$20bn investment shortfall identified for SDG 7

13th November 2018

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  • Fossil fuels ,
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  • Sustainability ,
  • Sustainable Development Goals



An extra $20bn (£15.5bn) of finance will be needed each year to achieve a UN goal to provide universal, sustainable and modern energy for all by 2030, research has found.

The study highlights how financing for the Sustainable Development Goal 7 remains “dramatically short” of the $52bn required, languishing at just $30.2bn for the 20 countries most in need.

It was also found that investment for clean cooking access in these nations fell by 5% to just $30m in 2015/16 – far short of the $4.4bn needed to tackle a problem facing three billion people.

Moreover, the research from the UN-backed Sustainable Energy for All (SEforALL) reveals a worrying rise in annual finance for coal plants, which almost tripled from $2.8bn to $6.8bn that year.

SEforALL CEO, Rachel Kyte, said: “The good news is that renewables offer us a powerful opportunity to provide reliable and affordable clean electricity both through the grid and off-grid.

“The bad news is that we are not yet seeing a strong enough project pipeline or sufficient levels of public investment.

“Even more worrying is that, at the same time we’re seeing an incremental increase in funding for renewable energy, investments in coal increased. Coal is not an answer to energy poverty.”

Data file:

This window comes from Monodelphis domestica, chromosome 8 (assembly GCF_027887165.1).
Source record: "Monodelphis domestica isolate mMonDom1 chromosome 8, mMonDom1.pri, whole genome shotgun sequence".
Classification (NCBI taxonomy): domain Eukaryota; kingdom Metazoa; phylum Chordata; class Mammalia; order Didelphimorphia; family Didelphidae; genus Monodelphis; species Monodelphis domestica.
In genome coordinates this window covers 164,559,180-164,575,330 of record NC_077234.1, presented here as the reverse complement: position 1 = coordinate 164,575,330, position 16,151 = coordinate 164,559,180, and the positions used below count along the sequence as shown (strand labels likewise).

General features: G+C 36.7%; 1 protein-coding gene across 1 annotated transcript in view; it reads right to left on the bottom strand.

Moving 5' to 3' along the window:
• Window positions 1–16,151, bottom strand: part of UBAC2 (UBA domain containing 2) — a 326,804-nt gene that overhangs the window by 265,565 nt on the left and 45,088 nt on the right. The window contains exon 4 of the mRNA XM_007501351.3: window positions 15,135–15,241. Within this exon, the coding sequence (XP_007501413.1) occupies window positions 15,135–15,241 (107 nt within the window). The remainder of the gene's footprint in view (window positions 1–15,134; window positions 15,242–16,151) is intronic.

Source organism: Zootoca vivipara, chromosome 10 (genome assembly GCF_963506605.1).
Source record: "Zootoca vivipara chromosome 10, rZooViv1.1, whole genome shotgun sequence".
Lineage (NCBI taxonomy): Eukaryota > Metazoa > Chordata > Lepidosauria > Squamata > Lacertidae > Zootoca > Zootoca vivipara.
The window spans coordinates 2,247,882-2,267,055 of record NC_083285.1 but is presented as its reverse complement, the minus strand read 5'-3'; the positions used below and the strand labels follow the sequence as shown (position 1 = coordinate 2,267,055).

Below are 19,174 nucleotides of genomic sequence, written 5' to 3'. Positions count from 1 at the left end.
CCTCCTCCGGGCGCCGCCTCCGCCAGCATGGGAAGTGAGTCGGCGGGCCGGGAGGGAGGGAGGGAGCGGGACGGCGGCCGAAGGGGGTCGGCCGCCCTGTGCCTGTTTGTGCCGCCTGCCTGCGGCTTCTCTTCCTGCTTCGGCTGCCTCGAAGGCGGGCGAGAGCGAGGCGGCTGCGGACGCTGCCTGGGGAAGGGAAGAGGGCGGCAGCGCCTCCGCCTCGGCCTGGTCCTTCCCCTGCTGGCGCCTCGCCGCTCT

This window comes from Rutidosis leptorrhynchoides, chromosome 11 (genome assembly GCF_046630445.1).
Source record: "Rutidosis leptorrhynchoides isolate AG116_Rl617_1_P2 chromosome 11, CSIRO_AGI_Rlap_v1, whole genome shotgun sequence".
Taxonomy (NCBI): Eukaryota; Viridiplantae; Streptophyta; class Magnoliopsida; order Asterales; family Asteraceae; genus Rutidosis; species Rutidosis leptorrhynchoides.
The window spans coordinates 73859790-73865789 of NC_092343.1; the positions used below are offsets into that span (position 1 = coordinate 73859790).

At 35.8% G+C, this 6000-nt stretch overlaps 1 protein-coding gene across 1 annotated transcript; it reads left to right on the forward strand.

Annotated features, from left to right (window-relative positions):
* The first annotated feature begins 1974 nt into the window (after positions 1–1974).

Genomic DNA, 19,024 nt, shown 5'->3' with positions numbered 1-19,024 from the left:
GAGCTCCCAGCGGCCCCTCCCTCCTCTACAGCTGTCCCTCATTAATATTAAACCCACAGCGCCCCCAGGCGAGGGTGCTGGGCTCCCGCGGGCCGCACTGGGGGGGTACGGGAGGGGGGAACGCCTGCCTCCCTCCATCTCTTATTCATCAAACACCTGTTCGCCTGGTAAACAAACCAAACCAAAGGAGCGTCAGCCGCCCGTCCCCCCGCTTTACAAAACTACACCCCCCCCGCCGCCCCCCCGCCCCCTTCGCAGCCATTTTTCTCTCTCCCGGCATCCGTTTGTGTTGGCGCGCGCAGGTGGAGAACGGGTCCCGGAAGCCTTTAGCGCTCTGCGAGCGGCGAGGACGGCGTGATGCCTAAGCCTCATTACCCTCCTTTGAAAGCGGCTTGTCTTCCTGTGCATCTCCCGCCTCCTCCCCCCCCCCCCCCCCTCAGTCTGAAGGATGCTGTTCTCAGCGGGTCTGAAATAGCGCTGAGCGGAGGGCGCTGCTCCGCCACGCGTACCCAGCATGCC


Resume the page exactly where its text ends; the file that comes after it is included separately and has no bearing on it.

The findings are thought to be particularly alarming for Africa, which received just 17% of the finance tracked by SEforALL, despite nearly 600 million people living without energy access in the region.

It was found that two-thirds of all the investment was concentrated in South Asia, with India, Philippines and Bangladesh receiving most.

The researchers argue that international public financial institutions should fulfil their finance gap commitments, and that policymakers prioritise non-coal fired or fossil fuel power generation.

“Regions with the highest needs, like sub-Saharan Africa, are getting the smallest share, while we’re seeing big gaps for some of the technologies with the most promise,” Climate Policy Initiative executive director, Dr Barbara Buchner, said.

“This should be a wake-up call to policymakers and investors who are working to ensure universal and sustainable energy.”

Image credit: Shutterstock


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